More breweries in the United States mean more chances for brewing mishaps and accidents. It’s never too early to review your own brewery’s processes and procedures to ensure safety and prevent injury. If you are in need of a refresher, the team at the Brewery Insurance Program sent us an exclusive excerpt from its handy “Brewery Safety Manual: A guide to achieving OSHA compliance and protecting the health and safety of brewery employees” (free PDF download on the company’s site). The excerpt covers areas about controlling hazardous energy and the design and operation of machinery. The full 50-page PDF covers everything from injury and illness recordkeeping to fall prevention, hazard communication and fire prevention.
Control of Hazardous Energy (Lockout Tag Out)
An important part of any brewery safety program is the control of hazardous energy, also referred to as energy isolation or lockout tag out. During the cleaning, repairing, servicing, setting up or adjusting of machines and equipment, employees must be protected from the unexpected energizing or startup of the equipment.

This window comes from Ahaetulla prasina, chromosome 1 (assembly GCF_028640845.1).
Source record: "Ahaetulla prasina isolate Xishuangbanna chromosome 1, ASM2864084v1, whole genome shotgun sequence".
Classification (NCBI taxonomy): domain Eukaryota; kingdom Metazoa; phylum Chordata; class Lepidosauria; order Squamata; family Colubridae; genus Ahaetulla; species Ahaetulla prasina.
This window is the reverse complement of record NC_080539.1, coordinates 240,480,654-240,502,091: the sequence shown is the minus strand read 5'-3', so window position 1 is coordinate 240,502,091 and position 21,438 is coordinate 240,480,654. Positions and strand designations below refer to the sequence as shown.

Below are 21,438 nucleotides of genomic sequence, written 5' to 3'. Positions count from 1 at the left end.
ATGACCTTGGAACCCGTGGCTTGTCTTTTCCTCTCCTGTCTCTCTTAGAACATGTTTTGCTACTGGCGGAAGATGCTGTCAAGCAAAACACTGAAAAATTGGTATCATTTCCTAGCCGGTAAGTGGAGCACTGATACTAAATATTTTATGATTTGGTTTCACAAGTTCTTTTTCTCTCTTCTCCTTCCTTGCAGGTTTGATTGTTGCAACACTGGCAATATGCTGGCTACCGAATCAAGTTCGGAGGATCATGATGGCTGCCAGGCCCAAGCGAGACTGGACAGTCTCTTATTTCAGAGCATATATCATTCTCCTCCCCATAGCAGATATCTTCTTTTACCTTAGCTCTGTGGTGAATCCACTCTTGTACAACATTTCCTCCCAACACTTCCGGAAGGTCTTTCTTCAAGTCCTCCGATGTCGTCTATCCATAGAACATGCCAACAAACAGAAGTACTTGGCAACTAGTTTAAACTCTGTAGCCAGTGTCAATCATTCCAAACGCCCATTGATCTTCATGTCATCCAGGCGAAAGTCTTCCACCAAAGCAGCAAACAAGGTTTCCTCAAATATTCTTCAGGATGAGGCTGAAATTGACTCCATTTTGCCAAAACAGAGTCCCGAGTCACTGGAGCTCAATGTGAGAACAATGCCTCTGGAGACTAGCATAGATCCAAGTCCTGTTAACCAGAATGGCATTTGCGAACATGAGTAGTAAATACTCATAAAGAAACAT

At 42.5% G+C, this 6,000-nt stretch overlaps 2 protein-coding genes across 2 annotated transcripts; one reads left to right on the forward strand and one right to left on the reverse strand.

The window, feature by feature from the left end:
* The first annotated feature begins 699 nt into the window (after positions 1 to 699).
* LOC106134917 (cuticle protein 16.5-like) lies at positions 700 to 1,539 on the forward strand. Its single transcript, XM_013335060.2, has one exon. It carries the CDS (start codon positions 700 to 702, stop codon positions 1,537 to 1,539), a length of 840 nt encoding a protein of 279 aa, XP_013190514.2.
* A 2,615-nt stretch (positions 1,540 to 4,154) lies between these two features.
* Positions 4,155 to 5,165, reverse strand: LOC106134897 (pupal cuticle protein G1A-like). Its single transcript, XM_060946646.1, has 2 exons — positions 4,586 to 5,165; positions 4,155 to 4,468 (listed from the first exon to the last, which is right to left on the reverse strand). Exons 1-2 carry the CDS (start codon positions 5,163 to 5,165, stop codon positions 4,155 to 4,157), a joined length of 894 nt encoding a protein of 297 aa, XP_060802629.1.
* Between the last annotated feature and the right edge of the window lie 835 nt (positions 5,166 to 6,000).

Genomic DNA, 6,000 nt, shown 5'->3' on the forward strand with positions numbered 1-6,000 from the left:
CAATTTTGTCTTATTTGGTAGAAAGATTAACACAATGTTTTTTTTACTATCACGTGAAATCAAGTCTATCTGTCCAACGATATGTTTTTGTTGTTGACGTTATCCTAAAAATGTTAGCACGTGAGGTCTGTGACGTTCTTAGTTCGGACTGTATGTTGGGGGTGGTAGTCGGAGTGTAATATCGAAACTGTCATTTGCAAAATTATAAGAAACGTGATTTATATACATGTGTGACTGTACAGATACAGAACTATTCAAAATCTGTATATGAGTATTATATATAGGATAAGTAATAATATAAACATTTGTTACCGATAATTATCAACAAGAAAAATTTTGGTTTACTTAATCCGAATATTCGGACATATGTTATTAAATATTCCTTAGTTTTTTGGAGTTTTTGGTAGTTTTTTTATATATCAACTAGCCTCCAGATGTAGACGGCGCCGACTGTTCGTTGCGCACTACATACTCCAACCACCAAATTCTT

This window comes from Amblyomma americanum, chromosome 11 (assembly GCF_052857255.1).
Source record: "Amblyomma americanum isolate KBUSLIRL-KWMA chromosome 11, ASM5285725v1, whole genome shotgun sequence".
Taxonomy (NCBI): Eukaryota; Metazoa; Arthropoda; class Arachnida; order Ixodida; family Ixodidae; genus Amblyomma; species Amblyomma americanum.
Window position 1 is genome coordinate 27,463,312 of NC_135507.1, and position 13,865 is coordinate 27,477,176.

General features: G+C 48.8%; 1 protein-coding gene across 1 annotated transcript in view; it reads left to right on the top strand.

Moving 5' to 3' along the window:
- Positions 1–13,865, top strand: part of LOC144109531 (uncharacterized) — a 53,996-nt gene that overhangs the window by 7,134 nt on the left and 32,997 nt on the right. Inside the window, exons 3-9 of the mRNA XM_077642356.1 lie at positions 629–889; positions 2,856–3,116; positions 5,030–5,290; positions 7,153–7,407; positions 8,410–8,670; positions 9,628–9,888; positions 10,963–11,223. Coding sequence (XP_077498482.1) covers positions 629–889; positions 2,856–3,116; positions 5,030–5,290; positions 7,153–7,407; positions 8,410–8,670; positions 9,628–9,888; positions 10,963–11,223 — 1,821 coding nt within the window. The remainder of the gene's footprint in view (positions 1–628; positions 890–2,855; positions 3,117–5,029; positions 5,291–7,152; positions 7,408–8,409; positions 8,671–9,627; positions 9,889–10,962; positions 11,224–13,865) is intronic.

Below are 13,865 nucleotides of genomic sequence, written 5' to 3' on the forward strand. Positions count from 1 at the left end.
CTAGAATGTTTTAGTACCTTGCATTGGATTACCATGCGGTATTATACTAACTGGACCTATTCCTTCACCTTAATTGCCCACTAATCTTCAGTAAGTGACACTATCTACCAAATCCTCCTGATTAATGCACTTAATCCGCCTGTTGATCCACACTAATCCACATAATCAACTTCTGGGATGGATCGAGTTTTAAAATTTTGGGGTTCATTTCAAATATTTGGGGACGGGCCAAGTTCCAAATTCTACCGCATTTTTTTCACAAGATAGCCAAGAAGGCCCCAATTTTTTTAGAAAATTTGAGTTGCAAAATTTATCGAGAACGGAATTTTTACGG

Hazardous energy in the brewery can be in the form of:
• Electrical and mechanical, such as that present in bottling lines or pumps and mills
• Hot water and wort or steam in vessels and piping
• Pressurized gases: carbon dioxide, oxygen, nitrogen or compressed air
• Chemicals, especially in pressurized systems like clean-in-place (CIP)
• Hydraulic, suspended weights, or other hazardous energy sources
Key terms include:
• Affected employee: An individual whose job requires him or her to operate or use machinery or equipment that may be under lockout or tag out or who works in an area where lockout tag out is performed. Essentially, this will be all brewery employees working in the operations area.
• Authorized employee: A qualified individual who locks out or tags out specific machines or equipment in order to clean, repair, service, set up or adjust that machine or equipment. The key difference between an affected employee and an authorized employee is that the authorized employee will actually apply the lockout.